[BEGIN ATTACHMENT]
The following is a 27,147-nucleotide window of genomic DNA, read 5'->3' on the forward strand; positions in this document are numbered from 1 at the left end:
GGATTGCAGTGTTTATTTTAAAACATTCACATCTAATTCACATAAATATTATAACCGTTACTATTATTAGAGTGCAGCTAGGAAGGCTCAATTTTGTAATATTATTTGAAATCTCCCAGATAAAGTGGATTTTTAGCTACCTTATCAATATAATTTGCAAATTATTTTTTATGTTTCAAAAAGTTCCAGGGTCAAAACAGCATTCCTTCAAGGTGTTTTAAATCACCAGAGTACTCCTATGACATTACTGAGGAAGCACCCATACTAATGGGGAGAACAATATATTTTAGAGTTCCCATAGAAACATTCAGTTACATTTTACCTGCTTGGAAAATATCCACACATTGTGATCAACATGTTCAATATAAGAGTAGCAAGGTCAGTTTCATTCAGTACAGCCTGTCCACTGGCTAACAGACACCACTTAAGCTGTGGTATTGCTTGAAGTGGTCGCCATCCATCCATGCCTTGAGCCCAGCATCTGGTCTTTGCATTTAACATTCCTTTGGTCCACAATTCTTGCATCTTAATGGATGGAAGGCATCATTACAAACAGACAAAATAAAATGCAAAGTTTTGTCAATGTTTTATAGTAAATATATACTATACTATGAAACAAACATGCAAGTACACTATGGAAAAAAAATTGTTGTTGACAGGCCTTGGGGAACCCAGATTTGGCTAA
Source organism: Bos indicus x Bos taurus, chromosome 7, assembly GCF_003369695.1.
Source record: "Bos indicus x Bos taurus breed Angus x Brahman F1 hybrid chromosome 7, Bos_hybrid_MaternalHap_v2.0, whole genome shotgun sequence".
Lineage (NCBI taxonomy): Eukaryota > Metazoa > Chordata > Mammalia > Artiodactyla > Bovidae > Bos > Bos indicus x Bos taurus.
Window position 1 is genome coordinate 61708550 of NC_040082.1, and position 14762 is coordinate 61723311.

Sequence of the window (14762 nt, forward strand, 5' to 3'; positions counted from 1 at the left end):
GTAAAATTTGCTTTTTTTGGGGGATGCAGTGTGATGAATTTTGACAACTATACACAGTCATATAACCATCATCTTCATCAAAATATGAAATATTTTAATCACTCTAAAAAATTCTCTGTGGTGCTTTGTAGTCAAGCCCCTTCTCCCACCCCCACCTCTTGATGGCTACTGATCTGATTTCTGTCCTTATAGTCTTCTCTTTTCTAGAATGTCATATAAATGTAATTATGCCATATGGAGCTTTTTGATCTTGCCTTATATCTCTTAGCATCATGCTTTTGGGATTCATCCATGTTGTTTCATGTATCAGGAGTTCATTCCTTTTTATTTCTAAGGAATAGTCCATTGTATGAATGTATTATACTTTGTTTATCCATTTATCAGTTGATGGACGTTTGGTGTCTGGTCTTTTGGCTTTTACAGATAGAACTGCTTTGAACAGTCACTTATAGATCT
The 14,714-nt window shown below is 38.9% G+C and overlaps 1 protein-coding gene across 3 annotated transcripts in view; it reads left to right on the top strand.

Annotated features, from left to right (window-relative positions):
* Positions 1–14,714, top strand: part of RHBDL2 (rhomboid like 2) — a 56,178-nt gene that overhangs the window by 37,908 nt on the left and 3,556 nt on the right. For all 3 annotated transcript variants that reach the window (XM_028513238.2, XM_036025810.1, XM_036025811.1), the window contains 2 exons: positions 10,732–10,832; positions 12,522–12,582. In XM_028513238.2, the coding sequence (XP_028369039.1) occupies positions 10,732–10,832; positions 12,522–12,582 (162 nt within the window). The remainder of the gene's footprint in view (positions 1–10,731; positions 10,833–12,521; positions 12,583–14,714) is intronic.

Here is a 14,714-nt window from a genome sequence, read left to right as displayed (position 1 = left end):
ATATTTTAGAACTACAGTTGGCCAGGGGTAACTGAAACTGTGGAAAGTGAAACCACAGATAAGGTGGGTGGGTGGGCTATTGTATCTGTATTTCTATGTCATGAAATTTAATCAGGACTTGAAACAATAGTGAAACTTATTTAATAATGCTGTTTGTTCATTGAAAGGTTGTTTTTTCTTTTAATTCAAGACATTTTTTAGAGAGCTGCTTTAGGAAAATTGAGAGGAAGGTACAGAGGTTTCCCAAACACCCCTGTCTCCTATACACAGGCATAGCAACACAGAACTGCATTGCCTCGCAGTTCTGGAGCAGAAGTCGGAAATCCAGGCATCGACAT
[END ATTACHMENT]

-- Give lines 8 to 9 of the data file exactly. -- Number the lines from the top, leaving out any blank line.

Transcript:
GTAAAATTTGCTTTTTTTGGGGGATGCAGTGTGATGAATTTTGACAACTATACACAGTCATATAACCATCATCTTCATCAAAATATGAAATATTTTAATCACTCTAAAAAATTCTCTGTGGTGCTTTGTAGTCAAGCCCCTTCTCCCACCCCCACCTCTTGATGGCTACTGATCTGATTTCTGTCCTTATAGTCTTCTCTTTTCTAGAATGTCATATAAATGTAATTATGCCATATGGAGCTTTTTGATCTTGCCTTATATCTCTTAGCATCATGCTTTTGGGATTCATCCATGTTGTTTCATGTATCAGGAGTTCATTCCTTTTTATTTCTAAGGAATAGTCCATTGTATGAATGTATTATACTTTGTTTATCCATTTATCAGTTGATGGACGTTTGGTGTCTGGTCTTTTGGCTTTTACAGATAGAACTGCTTTGAACAGTCACTTATAGATCT
The 14,714-nt window shown below is 38.9% G+C and overlaps 1 protein-coding gene across 3 annotated transcripts in view; it reads left to right on the top strand.